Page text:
Nondiscrimination and compelled speech

I am going to open here with a cut and paste from a comment at Rod Dreher’s blog, by a man who posts as John. It comes out of a discussion on the prosecution of Baronelle Stutzman, who declined the business of an old friend and valued customer to prepare the flower arrangements for his marriage to another man. As a member of a Southern Baptist Church, she felt she could not participate in celebrating their union as a marriage. John, a gay man who is active in advancing the cause of gay rights, offers this observation:

“I think a formula which distinguishes between expressive and nonexpressive activities in the public sphere constitutionally makes sense and, and serves as the basis for a meaningful compromise between our opposing camps.

“The bakers and photographers should not be compelled to provide expressive services to same sex couples or anyone else engaging in activities they deem immoral and I agree with those who think our side shouldn’t waste our time suing them into financial ruin when there are plenty of business men and women who will gladly accept our paychecks.

“Our quarrel should be with the manager if a Days In. Or a Marriott Hotel that refuses to provide room and board, not the bread and breakfast. The public school that refuses to hire gay teachers or allow for the formation of gay-straight alliances, not the Catholic school that refuses to admit either group. The hospital that denies visitation rights in the ICU, regardless of religious affiliation but not the religious hospital that refuses elective, non-emergent outpatient surgery.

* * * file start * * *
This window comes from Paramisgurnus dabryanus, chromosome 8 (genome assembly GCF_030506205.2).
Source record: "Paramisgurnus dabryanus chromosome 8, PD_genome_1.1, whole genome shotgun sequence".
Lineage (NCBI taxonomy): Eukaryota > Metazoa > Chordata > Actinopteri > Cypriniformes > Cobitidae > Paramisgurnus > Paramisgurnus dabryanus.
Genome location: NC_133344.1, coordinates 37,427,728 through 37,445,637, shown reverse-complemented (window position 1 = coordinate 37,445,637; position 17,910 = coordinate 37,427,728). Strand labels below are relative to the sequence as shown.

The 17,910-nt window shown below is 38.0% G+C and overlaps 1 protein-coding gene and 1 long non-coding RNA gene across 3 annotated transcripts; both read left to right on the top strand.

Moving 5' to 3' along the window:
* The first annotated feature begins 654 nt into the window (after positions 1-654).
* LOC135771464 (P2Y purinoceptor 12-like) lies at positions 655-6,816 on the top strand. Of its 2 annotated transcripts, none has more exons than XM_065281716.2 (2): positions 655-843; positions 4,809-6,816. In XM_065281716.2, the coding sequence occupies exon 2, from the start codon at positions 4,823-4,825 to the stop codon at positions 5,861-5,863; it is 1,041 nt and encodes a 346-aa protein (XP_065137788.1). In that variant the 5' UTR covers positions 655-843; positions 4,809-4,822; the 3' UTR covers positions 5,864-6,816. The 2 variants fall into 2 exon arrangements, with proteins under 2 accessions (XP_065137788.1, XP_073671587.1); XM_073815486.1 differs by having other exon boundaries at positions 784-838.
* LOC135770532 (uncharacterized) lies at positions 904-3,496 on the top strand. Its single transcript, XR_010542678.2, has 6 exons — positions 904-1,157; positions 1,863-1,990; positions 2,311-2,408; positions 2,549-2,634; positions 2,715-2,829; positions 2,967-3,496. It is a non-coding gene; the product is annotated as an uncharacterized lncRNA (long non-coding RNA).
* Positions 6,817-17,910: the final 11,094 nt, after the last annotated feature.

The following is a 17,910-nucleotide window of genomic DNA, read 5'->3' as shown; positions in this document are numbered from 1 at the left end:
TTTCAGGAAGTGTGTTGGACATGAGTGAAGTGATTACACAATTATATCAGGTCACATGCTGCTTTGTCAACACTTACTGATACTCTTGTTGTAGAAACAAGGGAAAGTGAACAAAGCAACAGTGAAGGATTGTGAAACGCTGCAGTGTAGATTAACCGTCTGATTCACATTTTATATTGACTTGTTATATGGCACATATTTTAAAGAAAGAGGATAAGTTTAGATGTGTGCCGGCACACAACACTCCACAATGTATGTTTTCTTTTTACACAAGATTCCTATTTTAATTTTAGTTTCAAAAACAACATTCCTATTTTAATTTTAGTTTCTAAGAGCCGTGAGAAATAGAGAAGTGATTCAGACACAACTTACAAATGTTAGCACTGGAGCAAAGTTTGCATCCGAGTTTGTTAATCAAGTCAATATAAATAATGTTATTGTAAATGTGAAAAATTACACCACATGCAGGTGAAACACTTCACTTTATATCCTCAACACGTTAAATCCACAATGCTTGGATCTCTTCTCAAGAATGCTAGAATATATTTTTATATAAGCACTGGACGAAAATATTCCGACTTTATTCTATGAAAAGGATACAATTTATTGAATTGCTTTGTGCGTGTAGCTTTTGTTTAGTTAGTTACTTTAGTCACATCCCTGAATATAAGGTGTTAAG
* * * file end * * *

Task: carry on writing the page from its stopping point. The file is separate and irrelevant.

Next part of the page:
“As I said yesterday, I think SCOTUS should and will hear this case and throw the state Supreme Court’s decion out. If they … limit this to expressive services I would have no objection with the result. As one former VP put it, “Freedom means freedom for everybody.” As for the gay couple who brought this lawsuit, well, as sorry as I would be for them if and when they lose, they should have taken VP Cheney’s quote to heart.

“Or Justice Kennedy’s for that matter since his ‘at the heart of liberty…’ quote which conservatives mock is supposed to protect everyone, including those who hate it. It applies to Stutzman. It applies to a gay couple who want to marry. It applies to the wife who wants to play the role of the traditional house wife. It applies to the woman who wants to be CEO. It applies to the woman who wants a first-term abortion, and it applies to the woman who wants to carry the fetus to term. It applies to those who subscribe to a religious belief as well as those who reject all religious teachings. It applies to everybody.

“I will speak for genuine defenses of religious liberty where it occurs, whether that expression involves religious beliefs in line with my values or not but I will not ‘turn the other cheek’ for those members of ‘the religious right’ who hide behind the overly broad and often specious claim of ‘religious liberty’ to justify their use of the state to justify across-the-board discrimination against the gays, lesbians, bisexuals, or transgendered persons.

“I look forward to a day, when the politically active members within our respectively opposing camps take a deep breath, sit down, and write the Utah compromise into law nationwide. That is the only way out of this cycle of mistrust, vengeance, and political warfare.”